The next morning at breakfast, Violet and Jessie tell their tale, and the whole crew goes next door to the abandoned, boarded up house to snoop around. Trespassing rules don’t apply to them since they’re just trying to help. Henry finds a piece of paper with squares and ‘strange’ letters on it, and immediately intuits that it must be proof of someone really smart doing science experiments, mainly because he doesn’t understand any of it. He tells anyone that will listen that he recognizes it as college-level science work, but I like to think that he just found a piece of paper with the periodic table printed on it. Looking at the abandoned building gets boring really fast I guess, as the afternoon devolves into looking at shells and seaweed. You would think that after about three other ‘mysteries’ revolving around shells and seaweed, that this family would be tired of looking at them, or at least more knowledgeable, but nope.
Henry suggests swimming, but Jessie dismisses it, seeing as how they didn’t bring suits, and buying them would be too expensive. <insert comment about how they can afford a LIGHTHOUSE but not swimmies>. After buying a blue suit for Jessie, a red one for Benny, etc etc color-coded obsession, who do they spot outside but TOM COOK, or MR. DARK SCARY EYES! The lady at the bathing suit store gives them the rundown:
1) Tom Cook is rich
2) Tom Cook is stingy
3) Tom Cook has a boat
Furthermore, Tom Cook doesn’t let his son (angry-wants-to-go-to-college-boy) use the boat, even though everyone (even the woman at the bathing suit shop, but not Tom Cook apparently) knows that Angry Boy takes the boat out at night, returning with mysterious jars and barrels of who-knows-what. “We’ll have to do something about that,” Grandfather says, a dangerous gleam in his eye.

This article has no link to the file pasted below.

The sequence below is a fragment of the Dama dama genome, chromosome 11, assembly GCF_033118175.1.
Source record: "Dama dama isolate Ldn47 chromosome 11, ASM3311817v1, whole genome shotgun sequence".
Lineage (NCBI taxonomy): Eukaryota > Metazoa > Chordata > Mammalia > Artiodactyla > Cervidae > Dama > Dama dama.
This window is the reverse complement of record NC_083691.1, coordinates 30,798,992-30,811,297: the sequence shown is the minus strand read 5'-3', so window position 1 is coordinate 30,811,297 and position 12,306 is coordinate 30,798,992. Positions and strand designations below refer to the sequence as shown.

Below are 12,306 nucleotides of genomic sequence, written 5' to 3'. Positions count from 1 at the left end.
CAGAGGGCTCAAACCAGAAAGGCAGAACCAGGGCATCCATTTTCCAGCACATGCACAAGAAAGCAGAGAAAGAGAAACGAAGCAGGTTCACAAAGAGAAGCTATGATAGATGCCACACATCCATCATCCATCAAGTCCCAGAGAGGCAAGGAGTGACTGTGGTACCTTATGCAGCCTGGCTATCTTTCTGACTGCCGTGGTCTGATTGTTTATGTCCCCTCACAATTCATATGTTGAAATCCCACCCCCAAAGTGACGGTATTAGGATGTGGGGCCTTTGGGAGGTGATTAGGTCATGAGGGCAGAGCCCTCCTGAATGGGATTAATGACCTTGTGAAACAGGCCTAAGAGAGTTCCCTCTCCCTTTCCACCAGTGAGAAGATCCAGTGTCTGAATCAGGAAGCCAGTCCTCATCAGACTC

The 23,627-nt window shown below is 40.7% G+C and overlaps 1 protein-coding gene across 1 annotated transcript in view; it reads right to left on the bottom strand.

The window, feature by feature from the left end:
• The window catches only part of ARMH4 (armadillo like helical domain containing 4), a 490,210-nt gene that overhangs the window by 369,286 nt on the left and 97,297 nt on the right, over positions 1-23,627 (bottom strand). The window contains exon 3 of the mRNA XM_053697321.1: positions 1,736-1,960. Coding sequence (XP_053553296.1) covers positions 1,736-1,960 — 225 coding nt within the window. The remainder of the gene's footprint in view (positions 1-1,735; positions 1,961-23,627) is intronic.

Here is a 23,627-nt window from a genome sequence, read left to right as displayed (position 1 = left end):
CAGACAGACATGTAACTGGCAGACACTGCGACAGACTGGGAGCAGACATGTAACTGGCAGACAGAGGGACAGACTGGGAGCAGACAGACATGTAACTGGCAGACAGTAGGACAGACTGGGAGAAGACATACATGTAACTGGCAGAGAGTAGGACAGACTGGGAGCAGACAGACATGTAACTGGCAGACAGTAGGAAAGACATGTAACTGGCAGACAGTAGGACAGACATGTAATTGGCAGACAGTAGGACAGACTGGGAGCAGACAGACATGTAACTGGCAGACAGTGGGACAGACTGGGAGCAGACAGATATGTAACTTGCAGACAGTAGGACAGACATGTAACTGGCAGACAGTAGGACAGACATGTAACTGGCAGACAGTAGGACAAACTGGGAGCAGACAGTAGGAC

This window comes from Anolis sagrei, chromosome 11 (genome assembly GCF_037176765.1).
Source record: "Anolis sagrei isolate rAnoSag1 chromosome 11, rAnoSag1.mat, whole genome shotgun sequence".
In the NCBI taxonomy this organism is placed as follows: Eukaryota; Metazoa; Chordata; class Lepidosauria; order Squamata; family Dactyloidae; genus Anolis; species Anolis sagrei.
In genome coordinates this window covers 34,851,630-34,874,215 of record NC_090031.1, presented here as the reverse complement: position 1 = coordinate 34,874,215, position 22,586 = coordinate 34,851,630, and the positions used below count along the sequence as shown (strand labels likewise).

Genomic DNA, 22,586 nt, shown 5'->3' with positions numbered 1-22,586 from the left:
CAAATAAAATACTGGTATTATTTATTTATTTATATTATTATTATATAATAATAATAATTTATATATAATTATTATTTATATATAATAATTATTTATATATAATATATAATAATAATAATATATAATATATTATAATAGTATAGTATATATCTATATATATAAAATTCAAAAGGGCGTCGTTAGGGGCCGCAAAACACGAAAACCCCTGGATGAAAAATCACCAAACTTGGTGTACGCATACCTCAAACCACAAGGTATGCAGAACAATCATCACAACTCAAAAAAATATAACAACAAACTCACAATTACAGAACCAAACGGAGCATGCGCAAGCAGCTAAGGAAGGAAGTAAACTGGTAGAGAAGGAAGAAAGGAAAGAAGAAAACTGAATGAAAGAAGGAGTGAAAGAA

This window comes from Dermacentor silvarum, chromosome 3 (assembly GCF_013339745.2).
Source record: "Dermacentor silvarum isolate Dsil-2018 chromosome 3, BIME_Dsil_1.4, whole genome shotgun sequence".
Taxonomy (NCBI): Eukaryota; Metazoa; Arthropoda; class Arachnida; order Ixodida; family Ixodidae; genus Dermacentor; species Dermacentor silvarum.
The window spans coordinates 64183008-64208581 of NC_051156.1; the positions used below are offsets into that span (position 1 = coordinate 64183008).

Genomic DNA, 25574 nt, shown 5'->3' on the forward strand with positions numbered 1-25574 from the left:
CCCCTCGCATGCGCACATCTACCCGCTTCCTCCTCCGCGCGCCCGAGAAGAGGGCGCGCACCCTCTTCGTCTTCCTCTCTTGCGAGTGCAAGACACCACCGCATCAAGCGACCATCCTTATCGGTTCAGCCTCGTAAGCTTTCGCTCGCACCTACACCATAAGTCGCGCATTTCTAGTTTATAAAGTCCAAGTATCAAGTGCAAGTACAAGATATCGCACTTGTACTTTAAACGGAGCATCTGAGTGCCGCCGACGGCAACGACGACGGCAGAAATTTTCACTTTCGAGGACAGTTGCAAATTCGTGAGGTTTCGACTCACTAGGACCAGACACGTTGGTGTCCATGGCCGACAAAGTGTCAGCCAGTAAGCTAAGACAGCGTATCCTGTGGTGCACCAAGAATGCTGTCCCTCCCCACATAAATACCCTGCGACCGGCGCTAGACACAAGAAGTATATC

That night, Benny sits in his PJs staring at the stars from the top of the lighthouse, and sees a boat come in from sea, and then turn around again. With an intelligence that belies all we know of Benny, he guesses that the captain of the ship must have seen him sitting in the lighthouse, so he turns off his lights, and sure enough, the boat comes in. A man jumps out with a bucket and walks up the street. Our omnipresent narrator lets us know that more exciting things happen, but Benny misses them because he falls asleep. Natch. Benny loves to sleep ALMOST as much as he loves a canned ham.
Watch continues to bark every night at midnight, but everyone just ignores it now. The fact that something is going on that they are not meddling in is eating Henry up inside, so he organizes another snoop-fest at the abandoned house. Lifting Benny onto his shoulders, they discover the kitchen inside has cooking pans, seaweed, a microscope, and plankton in it. All VERY SUSPICIOUS. Unauthorized cooking. And sciencing.
I’ll just summarize the about ten pages it takes for the Alden kids to put their clues together to hypothesize that the angry Cook boy is trying to cook seaweed in the abandoned kitchen and some woman is helping him. Even though they’ve literally only seen Angry Boy one time, they immediately know this most be his nefarious work. He was rude to Henry. No decent, law-abiding citizen would dare. This case against Angry Boy is only further strengthened when Watch barks at him downtown the next day. Just like Watch barks at night! And as Henry points out, everyone in this town is borderline stupid—if this boy could get into college, he’s the only one that could possibly be writing strange letters on pieces of paper. However, Henry is also in college, even though he can’t decipher the alien symbols on the papers, so I’m not sure what that says about the student population.
The next chapter is dominated solely by the Aldens’ cookout on the beach, in which I believe Gertrude uses the word ‘frankfurter,’ approximately 32 times. Then Henry goes back to the grocery store, only to run into Angry Boy again. I’m starting to believe there are only twelve people in this town. This is a momentous occasion, because even though they don’t speak, Mr. Hall tells Henry that the boys name is Larry. So we can finally start referring to him as that. Anyway, Larry always cooks for the town’s ‘village supper’ to help raise money for the town—but this year his helpers can’t come. Who knew Larry had a heart of gold? Seeing an opportunity to weasel their way into his life and improve it for him, the family immediately volunteers to help him cook. Without much of a choice, Larry acquiesces.